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Poverty's ripple effect (part one)

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"Poverty. Children of poverty suffer the most." (Negotiating Shadows pg. 1) Poverty and addiction problems are linked. People in poverty have stress and that stress usually produces a need for a fix of some kind. A fix can be and often is cigarettes, alcohol, drugs, food, sex, gambling, and certainly anger brought on by the fear of losing housing, income, relationships, dignity and respect. The fix can also be church, community gatherings, friends, family, counselors, activities and hope bases thinking and action. Most people in poverty turn to a combination of both.

But beyond the fix there is still poverty in a country of wealth. Since I am writing this in the US I am referring to problems here which are, if compared to other countries in 'real' poverty, perhaps not as bad as those other poverty profiles.

But here is the deal that is happening to many right here in my building in Portland, Oregon. I live in a mixed income building owned by HUD, managed by CM (their management company) and regulated by Housing Authority of Portland (HAP) who now call themselves 'Home Forward'. We who are Sec. 8 participants are being priced out of our homes.

Here is how this works---HUD gets monies to buy and build buildings that will give a rent break through Sec. 8 and title 42 for low income folks---they get a tax credit and hire a management company to manage their buildings. HF (HAP) works to administer all the particulars for HUD. Some low income are rent adjusted, some are even given free housing through other organizations that are paying the rent, etc. And they are portfolio managers too which means they are hired to get the most rent out of each unit possible. That is business. In the US it is the best of capitalism---

The property managers rate and value my apartments worth as, in the beginning, $700 plus which has gone up to $931 as of this writing. Sec. 8 rent adjust the increase so I can live here, in dignity, in a nice one bedroom apartment, in a good part of the community (downtown). Six months ago my rent went up by $50 with another increase of $50 a few days ago. I live on a very fixed income of $9,000 a YEAR! My rent increases are suppose to reflect around 30% of my income. It does not reflect this at all and when I called Sec. 8 they informed me they were going to have a hard time adjusting their portion of the rent so I will be absorbing more and more of the rent. We are hitting a brick wall here. I am being priced out of my now very expensive apartment. That's business and it is real poverty.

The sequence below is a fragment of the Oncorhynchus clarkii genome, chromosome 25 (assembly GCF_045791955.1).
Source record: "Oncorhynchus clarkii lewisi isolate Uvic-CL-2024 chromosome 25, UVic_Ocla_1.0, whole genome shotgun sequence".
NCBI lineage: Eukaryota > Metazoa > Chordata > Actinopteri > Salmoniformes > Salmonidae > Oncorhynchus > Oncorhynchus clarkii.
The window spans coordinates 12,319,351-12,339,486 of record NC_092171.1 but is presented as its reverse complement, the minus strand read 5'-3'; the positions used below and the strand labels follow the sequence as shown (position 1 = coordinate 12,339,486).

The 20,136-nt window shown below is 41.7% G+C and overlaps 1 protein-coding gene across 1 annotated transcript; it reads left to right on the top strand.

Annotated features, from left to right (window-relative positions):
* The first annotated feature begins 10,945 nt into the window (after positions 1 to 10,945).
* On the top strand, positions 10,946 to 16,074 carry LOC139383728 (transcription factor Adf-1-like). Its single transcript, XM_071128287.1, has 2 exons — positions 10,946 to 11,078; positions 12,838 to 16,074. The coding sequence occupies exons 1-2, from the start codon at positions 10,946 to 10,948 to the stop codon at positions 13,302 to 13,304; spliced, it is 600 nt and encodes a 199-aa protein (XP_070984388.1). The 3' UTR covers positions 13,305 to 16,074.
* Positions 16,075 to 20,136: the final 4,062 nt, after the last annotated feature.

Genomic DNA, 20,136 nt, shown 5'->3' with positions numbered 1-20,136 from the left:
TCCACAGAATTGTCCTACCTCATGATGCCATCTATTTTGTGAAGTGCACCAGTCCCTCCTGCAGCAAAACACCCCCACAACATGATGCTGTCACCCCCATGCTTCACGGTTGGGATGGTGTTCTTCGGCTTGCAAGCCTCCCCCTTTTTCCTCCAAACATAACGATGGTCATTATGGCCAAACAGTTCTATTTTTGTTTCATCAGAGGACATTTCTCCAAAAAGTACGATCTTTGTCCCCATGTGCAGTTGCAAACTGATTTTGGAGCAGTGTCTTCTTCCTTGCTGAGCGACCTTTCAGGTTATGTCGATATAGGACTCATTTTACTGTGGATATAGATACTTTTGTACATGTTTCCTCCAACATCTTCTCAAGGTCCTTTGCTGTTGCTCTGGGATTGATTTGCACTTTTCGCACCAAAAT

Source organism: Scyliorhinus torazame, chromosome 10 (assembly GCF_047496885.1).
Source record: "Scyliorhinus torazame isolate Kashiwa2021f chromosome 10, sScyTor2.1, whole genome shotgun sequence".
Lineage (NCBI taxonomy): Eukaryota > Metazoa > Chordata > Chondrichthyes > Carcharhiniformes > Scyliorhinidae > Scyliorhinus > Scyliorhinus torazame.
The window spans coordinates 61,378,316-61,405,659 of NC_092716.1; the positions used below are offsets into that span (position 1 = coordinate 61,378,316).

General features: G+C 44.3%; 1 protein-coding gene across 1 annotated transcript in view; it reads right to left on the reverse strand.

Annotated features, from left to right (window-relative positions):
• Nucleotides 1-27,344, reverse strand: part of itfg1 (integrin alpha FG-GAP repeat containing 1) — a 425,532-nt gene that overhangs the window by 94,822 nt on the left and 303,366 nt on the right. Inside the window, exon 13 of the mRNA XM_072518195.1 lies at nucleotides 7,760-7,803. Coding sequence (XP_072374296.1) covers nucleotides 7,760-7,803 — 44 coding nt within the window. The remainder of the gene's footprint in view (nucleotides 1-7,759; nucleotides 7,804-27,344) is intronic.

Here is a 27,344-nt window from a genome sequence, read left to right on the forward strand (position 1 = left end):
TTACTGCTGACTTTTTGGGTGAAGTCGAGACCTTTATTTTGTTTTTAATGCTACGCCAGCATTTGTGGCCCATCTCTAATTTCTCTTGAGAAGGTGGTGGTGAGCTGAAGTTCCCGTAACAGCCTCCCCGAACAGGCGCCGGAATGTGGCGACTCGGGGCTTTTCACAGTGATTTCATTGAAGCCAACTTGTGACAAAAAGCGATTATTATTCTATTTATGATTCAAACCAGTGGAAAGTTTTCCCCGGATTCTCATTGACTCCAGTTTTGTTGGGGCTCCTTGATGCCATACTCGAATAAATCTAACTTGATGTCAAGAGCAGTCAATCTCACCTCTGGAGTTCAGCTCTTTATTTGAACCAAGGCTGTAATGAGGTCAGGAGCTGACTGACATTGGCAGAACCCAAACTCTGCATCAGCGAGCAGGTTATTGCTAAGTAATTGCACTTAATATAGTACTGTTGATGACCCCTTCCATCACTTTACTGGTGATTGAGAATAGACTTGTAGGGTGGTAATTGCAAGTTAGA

But here is the poverty part---and the sad part---I am a 72 year old well educated, articulate, dignified woman with MS (Multiple Sclerosis) who has and does still contribute much to the community through volunteerism---who is on a fixed income---who had some security with the grace of rent adjustment, food help, etc.---who is now facing being forced out of my home. It is real estate portfolio business. It is insidious. People will be on the streets soon. I hope it will not be me.

The sad part is this---I am grateful for the help I get from anywhere help comes from and even with this latest hit, I have to say, I am grateful that I pay $350 for a $900+ apartment. But because my income did not come up and Sec. 8 can't help me beyond their income I can't afford this place. I am appropriately fearful for my future and where I am going to go next---where my next home is going to be---how long I will be on wait list up to 10 years long---how I can afford the stress---and how long we all in this poverty profile can tolerate the lack of humanism, compassion, injustice and application of how this situation is handled.

My question is---can't this business be fair, just, honorable and done with a human being in mind as opposed to sheer profit? See, when I am swept from this apartment they will get up to $1,200. It seems money is more important than people---and that is why we have so much poverty in this country. So---my observation, my experience and the experience of all the one and two bedroom apartments in this building who got a $100 rent raise is being implemented as we speak. There are many low income people facing the streets and that can be a set up for a fix. Yes poverty and addiction is linked. Please get that!

When you are strolling the streets for a walk on a cool summer night you may want to focus on that gal or guy or even a whole family on the street, drunk, dirty, angry, trashed, and thrown away. That person could have been your neighbor in that HUD building that is hell bent on making a profit on the backs of the poor. Happening every day, in every city, to many poverty stricken here in US. I suggest we do something about it.

Prayers and good vibs please for us all.